Stuck in Killarney

I need to start off by a photo of Andy leaving us. A fond farewell and looking forward to seeing him in Milwaukee soon.

His bag is packed and he's ready to go!  Farewell Andy

His bag is packed and he’s ready to go! Farewell Andy

Well here we are in Killarney – and that’s not in Ireland! Killarney is where the Georgian Bay ends and the North Channel begins. It is a very small, but very charming little town. We are hunkered down in a lovely marina here – Sportsman Inn. If you have to be stuck, this is not the worst place to be. I actually got a massage here today at the spa! We came in here three days ago off of the Georgian Bay. We stayed primarily because we needed to have cell and internet coverage for a few days. We knew that the weather was changing as well. And that it did. It has been cold, rainy and very windy. To be out on the open water at this time would not be too much fun.

We received an offer on our house and that is why we needed to have internet/wifi coverage. Once we leave here we will be in the North Channel where we will definitely not have internet, and will probably not have cell coverage either for several days. That depends on how long we spend in the North Channel. But because we will have spent four nights here, we probably will cut that short so that we can get moving towards Milwaukee. . . . the house deal did not go together . . . hopefully something else will come in before too long.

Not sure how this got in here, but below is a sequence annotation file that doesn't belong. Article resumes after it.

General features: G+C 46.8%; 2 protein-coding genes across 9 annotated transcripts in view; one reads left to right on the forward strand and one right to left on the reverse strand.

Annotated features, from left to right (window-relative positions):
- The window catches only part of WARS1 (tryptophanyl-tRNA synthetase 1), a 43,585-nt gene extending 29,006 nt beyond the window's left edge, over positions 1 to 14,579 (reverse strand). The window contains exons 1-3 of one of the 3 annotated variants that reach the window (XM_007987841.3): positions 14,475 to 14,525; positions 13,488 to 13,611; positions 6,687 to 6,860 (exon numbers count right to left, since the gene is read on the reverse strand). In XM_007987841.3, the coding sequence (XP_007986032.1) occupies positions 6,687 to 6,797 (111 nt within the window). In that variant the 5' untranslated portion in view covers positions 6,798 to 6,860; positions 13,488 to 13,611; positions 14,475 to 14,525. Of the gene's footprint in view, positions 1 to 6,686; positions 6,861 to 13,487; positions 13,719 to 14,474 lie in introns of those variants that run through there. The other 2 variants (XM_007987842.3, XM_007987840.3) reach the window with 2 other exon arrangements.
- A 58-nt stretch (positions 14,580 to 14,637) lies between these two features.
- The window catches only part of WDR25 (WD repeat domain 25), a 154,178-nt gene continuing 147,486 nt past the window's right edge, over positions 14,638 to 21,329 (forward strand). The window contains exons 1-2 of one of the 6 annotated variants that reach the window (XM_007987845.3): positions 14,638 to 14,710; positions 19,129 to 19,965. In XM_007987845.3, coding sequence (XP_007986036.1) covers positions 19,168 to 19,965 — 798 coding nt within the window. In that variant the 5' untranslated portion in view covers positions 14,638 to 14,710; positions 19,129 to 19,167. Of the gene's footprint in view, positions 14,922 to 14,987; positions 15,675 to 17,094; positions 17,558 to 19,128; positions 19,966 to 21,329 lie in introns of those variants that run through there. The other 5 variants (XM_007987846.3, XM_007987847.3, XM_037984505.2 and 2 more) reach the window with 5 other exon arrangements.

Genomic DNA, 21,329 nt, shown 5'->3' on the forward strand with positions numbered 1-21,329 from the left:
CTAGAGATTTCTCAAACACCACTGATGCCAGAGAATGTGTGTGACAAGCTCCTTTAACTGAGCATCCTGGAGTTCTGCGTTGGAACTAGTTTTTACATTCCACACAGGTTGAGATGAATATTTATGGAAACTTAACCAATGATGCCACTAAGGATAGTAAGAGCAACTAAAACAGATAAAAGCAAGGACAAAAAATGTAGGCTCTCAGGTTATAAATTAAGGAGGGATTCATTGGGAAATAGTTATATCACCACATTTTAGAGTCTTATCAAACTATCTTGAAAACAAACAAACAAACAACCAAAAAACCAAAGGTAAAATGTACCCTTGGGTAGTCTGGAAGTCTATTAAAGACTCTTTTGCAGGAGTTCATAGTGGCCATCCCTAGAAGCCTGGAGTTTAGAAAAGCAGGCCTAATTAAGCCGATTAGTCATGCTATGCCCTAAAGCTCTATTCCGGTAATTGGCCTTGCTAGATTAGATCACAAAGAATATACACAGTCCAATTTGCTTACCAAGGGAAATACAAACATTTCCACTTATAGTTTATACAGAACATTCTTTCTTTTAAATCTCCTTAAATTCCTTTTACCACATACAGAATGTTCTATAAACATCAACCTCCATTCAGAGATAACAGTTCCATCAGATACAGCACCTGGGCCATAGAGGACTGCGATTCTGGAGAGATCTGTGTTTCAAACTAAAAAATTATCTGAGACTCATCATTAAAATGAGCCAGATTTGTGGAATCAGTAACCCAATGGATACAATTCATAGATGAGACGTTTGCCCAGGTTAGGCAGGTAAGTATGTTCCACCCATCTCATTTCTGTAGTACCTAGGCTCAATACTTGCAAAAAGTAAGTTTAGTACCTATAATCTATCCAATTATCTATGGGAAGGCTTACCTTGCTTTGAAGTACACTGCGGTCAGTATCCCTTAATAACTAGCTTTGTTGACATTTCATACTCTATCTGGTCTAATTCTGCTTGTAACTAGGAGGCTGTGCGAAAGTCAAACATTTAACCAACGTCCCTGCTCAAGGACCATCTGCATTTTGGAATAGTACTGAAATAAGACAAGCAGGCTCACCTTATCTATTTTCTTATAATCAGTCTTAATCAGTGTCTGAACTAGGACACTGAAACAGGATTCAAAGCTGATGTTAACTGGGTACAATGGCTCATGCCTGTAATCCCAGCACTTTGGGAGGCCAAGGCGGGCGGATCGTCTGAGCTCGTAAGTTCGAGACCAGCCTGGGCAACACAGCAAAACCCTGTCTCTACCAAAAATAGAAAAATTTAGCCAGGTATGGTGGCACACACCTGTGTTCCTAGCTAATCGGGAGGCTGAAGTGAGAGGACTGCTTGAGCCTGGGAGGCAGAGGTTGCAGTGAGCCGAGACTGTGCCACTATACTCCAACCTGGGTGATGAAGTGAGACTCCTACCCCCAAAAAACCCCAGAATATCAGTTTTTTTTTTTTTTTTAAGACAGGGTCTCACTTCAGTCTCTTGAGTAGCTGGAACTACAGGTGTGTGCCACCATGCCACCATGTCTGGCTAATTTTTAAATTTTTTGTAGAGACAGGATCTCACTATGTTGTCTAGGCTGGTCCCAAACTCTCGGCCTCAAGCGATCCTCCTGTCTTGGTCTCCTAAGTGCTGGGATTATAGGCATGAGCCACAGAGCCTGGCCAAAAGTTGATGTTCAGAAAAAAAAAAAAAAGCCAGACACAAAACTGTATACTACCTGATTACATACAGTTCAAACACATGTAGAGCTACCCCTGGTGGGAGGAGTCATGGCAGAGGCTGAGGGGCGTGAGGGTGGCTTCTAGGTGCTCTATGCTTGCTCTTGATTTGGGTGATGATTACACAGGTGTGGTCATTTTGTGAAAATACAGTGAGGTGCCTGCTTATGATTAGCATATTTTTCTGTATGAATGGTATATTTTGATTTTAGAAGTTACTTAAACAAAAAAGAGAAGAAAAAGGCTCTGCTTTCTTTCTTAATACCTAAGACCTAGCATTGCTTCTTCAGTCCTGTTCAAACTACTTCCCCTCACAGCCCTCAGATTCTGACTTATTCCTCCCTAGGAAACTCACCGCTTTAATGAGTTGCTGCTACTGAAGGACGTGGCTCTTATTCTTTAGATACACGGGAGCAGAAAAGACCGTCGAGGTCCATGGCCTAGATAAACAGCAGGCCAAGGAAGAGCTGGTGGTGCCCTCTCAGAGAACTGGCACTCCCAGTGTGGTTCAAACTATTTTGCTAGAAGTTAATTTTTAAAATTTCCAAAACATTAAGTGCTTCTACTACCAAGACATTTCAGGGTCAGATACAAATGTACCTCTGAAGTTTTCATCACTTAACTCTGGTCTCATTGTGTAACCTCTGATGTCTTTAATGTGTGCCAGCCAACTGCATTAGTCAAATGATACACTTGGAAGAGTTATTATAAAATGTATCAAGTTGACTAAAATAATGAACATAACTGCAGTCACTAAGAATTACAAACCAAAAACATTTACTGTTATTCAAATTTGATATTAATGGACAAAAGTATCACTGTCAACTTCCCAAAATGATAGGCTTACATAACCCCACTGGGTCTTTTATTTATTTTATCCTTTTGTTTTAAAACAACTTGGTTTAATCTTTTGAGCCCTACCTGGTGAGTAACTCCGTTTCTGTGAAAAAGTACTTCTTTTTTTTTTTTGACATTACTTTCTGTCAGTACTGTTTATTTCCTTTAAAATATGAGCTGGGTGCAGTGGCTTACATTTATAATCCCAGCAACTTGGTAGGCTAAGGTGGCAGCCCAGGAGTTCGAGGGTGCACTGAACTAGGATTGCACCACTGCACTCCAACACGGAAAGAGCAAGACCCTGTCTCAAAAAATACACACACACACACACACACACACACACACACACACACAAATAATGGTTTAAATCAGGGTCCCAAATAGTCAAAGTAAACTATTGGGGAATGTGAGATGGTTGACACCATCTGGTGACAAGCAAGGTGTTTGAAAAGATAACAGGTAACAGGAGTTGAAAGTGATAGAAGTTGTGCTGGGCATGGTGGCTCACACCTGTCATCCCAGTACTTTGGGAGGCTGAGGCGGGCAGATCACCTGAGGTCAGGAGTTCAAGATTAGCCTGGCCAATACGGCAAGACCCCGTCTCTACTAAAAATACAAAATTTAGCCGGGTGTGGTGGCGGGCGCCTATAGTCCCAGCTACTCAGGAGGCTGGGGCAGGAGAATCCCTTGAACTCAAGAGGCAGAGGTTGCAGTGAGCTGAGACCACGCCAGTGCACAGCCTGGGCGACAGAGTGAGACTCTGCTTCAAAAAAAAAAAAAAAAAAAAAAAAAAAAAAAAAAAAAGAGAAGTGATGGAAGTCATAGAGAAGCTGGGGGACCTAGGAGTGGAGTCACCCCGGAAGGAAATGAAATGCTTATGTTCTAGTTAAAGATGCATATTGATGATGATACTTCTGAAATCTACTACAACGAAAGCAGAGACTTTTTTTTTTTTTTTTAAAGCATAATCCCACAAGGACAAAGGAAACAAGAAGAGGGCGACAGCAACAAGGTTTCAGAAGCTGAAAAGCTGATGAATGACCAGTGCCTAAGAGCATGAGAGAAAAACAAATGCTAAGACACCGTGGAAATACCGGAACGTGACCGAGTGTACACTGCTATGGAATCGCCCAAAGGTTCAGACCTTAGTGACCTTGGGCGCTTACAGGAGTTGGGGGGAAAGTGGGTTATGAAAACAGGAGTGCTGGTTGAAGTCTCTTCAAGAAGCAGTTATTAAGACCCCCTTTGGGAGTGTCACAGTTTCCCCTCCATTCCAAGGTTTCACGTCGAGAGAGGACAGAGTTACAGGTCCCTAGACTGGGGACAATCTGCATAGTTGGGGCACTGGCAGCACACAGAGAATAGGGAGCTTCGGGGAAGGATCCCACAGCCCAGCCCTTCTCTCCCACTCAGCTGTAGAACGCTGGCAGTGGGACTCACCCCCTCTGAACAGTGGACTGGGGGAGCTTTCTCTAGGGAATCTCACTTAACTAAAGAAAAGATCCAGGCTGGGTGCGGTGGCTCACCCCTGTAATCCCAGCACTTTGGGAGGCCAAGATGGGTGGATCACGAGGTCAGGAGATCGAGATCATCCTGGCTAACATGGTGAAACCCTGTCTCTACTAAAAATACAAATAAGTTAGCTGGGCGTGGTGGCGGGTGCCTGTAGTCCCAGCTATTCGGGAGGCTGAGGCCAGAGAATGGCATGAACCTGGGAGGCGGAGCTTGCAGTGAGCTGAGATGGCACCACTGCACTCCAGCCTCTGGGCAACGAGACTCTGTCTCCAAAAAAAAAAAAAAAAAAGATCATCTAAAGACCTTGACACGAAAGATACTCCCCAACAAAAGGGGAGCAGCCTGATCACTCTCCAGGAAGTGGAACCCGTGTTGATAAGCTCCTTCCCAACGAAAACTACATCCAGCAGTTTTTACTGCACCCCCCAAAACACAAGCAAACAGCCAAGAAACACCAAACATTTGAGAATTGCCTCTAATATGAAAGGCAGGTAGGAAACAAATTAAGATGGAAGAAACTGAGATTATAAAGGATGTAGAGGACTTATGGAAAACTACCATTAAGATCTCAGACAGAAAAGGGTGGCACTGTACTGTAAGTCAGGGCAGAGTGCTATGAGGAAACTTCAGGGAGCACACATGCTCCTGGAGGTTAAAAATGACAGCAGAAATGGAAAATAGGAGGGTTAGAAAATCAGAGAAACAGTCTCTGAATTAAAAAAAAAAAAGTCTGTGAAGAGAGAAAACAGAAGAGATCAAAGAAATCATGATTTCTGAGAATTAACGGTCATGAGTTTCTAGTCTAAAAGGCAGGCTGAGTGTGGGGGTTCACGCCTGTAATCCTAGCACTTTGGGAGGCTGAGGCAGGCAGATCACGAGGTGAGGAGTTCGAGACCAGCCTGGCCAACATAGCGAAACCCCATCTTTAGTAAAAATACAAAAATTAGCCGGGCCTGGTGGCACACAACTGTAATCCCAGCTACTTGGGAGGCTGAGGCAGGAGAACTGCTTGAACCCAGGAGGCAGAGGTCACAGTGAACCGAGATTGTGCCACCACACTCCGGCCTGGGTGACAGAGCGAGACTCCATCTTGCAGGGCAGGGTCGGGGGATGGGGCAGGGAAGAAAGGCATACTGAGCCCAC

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The Georgian Bay was lovely, but a bit treacherous as well. It is known for their over 30,000 rocky islands which are scattered along its shoreline over a distance of 150 miles. Many of the rocks are just below the surface and difficult to see. So you must pay very close attention to the charts. Offsetting this are many secluded anchorages and resort towns. Many Canadians have cottages in this area, which is only about 1-1-2 hours from Toronto. They are knowns as “cottagers”. The first day we ran outside in the deep waters and ducked inside an area called Snug Harbor, where we anchored for two nights. We launched our dinghy and explored a little bit and had dinner at a great little restaurant, Gilley’s. Fabulous fish and inexpensive. It was packed and an hour wait, but well worth it. The next leg we stayed inside the island chain following the small boat channel for half the day until it got too shallow and narrow for us, at which time we went back outside and ran up another 20 miles and ducked inside for another secluded anchorage in Byng Inlet. No restaurant this time!

Gillley's Restaurant in Snug Harbor

Gillley’s Restaurant in Snug Harbor

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Our final day in Georgian Bay, we went outside again and a distance of 50 miles on flat, calm water and no wind.